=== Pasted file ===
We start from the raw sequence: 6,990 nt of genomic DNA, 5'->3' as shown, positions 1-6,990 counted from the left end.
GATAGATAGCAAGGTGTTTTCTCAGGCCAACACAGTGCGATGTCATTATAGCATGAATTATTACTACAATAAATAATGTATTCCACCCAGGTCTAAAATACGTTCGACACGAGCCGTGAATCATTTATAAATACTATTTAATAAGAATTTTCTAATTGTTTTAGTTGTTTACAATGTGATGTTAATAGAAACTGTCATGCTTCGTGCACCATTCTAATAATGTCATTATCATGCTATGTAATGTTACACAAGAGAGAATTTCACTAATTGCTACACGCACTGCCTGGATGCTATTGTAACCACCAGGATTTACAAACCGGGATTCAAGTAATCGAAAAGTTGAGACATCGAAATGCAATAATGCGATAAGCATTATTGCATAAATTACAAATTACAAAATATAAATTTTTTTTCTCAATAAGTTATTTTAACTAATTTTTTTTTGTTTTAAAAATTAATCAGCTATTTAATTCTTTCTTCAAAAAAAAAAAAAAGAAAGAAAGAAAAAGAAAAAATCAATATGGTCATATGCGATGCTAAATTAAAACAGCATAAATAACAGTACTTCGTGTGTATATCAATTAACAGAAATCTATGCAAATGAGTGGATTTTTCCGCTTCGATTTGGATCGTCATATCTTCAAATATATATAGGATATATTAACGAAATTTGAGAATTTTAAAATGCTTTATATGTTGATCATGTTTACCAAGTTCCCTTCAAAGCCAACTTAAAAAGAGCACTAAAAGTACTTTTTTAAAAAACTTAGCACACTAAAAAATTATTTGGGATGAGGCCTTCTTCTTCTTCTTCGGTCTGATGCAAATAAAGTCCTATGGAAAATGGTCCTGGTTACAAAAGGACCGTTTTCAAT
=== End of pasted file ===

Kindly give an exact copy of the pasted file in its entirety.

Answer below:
We start from the raw sequence: 6,990 nt of genomic DNA, 5'->3' as shown, positions 1-6,990 counted from the left end.
GATAGATAGCAAGGTGTTTTCTCAGGCCAACACAGTGCGATGTCATTATAGCATGAATTATTACTACAATAAATAATGTATTCCACCCAGGTCTAAAATACGTTCGACACGAGCCGTGAATCATTTATAAATACTATTTAATAAGAATTTTCTAATTGTTTTAGTTGTTTACAATGTGATGTTAATAGAAACTGTCATGCTTCGTGCACCATTCTAATAATGTCATTATCATGCTATGTAATGTTACACAAGAGAGAATTTCACTAATTGCTACACGCACTGCCTGGATGCTATTGTAACCACCAGGATTTACAAACCGGGATTCAAGTAATCGAAAAGTTGAGACATCGAAATGCAATAATGCGATAAGCATTATTGCATAAATTACAAATTACAAAATATAAATTTTTTTTCTCAATAAGTTATTTTAACTAATTTTTTTTTGTTTTAAAAATTAATCAGCTATTTAATTCTTTCTTCAAAAAAAAAAAAAAGAAAGAAAGAAAAAGAAAAAATCAATATGGTCATATGCGATGCTAAATTAAAACAGCATAAATAACAGTACTTCGTGTGTATATCAATTAACAGAAATCTATGCAAATGAGTGGATTTTTCCGCTTCGATTTGGATCGTCATATCTTCAAATATATATAGGATATATTAACGAAATTTGAGAATTTTAAAATGCTTTATATGTTGATCATGTTTACCAAGTTCCCTTCAAAGCCAACTTAAAAAGAGCACTAAAAGTACTTTTTTAAAAAACTTAGCACACTAAAAAATTATTTGGGATGAGGCCTTCTTCTTCTTCTTCGGTCTGATGCAAATAAAGTCCTATGGAAAATGGTCCTGGTTACAAAAGGACCGTTTTCAAT